The 117th Mahrattas served as part of the 16th Indian Infantry Brigade, 6th (Poona) Division in Mesopotamia between November 1914 and April 1916 when the Division was captured at Kut-al-Amara. The 117th Mahrattas spent most of its first year in Mesopotamia either at Basra or Shaiba, where it played a minor role in the battle (12-14 April 1915). On 20 April 1915, the Regiment moved to Khora Fort near Basra where it remained until it moved to Kurna on 26 May. The 117th Mahrattas remained at Kurna until 25 July 1915 when it began to move to Amarah, arriving on 27 July.
The 117th Mahrattas moved to Ali El Gharbi on 5 August 1915, then towards Sannaiyat on 12 August where it arrived on 16 August. Over the next two months, the Regiment moved frequently as the 6th (Poona) Division continued its advance towards Baghdad. The 6th (Poona) Division was stopped just before Baghdad at the Battle of Ctesiphon between 22 and 25 November 1915. The Commonwealth War Graves Commission recorded that 48 men of the Regiment between 22 and 25 November 1915.
The 6th (Poona) Division then retreated to Kut-al-Amara where it was besieged by Turkish forces between 7 December 1915 and 29 April 1915 when it surrendered. The 117th Mahrattas was one of the regiments which were captured and a list of prisoners of war can be found at the British Library. The 117th Mahrattas was reformed in June 1917 and moved to Kohat, North West Frontier (Khyber Pakhtunkhwa, Pakistan) in July 1917. The Regiment moved to Bushire in September 1918 but there is no war diary recording its movements.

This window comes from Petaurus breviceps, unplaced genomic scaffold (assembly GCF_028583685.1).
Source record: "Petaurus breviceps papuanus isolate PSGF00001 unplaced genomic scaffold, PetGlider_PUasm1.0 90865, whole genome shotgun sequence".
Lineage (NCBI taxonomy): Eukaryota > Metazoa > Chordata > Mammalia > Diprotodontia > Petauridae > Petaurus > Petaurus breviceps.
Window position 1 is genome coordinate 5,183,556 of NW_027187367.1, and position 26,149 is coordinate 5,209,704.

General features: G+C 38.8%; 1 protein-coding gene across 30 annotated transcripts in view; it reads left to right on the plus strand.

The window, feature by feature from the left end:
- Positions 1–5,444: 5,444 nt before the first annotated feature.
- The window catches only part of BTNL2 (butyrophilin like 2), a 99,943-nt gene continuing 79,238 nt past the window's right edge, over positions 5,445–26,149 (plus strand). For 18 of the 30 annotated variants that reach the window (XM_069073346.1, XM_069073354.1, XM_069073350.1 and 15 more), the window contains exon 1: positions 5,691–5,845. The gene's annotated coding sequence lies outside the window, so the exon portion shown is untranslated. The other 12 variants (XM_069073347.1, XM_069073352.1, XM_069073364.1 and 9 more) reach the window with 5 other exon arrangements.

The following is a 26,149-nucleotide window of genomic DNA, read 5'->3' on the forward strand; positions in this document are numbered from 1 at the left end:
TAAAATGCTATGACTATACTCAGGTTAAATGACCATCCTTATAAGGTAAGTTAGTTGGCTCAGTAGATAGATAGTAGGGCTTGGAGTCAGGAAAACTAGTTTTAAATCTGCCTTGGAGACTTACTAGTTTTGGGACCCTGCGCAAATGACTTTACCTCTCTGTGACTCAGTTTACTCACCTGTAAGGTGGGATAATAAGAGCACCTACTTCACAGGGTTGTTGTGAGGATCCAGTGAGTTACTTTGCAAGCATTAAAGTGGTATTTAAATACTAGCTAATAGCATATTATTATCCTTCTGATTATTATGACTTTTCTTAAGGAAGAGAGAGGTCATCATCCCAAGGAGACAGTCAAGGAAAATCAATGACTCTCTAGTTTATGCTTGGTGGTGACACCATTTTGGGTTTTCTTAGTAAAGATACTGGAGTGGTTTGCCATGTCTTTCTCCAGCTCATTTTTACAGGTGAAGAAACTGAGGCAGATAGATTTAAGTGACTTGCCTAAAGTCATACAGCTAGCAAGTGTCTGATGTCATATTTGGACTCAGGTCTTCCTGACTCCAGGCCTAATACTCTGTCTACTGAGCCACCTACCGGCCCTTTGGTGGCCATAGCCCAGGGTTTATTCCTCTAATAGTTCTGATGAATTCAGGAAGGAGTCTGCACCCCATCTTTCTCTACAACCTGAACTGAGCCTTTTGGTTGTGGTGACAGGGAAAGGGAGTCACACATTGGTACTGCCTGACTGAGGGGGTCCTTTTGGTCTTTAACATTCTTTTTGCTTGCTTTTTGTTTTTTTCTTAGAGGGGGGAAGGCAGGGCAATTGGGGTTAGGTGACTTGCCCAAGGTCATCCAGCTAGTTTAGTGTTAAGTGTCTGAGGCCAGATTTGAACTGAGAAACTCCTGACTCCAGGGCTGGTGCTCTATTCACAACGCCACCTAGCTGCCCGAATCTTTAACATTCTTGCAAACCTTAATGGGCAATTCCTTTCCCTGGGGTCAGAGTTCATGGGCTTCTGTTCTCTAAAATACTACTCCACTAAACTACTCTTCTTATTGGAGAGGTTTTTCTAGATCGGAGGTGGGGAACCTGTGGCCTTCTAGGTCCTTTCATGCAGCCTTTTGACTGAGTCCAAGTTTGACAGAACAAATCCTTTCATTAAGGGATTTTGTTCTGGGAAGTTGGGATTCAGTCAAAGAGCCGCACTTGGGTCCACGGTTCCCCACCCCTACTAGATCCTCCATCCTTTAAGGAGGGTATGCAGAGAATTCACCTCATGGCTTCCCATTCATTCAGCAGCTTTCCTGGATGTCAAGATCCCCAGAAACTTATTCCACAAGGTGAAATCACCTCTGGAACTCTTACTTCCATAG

The 117th Mahrattas qualified for the General Service Medal with South Persia Clasp and the Medal Index Cards can be viewed on Ancestry or downloaded from the National Archives’ website. I’d recommend viewing them on Ancestry as they are free and in colour. In the July 1921 Indian Army List the 117th Mahrattas was stationed at Belgaum (Karnataka, India) and in 1922 became the 5th Battalion, 5th Mahratta Light.
The 117th Mahrattas raised a second battalion at Arangaon on 31 March 1918 and you can read about this battalion here: 2nd Battalion 117th Mahrattas.
War Diaries of the 117th Mahrattas
There is only one war diary for the 117th Mahrattas which has been digitized by the National Archives. To download the war diary for a small fee click on the blue link below. I have transcribed some of the entries at the bottom of the page.
- Date: 14 August 1914 – 31 October 1915
- 16th Indian Infantry Brigade, 6th (Poona) Division, Mesopotamia
- Reference: WO 95/ 5121/6
- Notes: The only war diary for the 117th Mahrattas, which between November 1915 and February 1915 is very detailed. After February 1915 entries are less detailed and very little of interest happens. A large number of telegrams and operation orders, including a sketch map of Shatt-al-Arab for 1914.
Further Sources for the 117th Mahrattas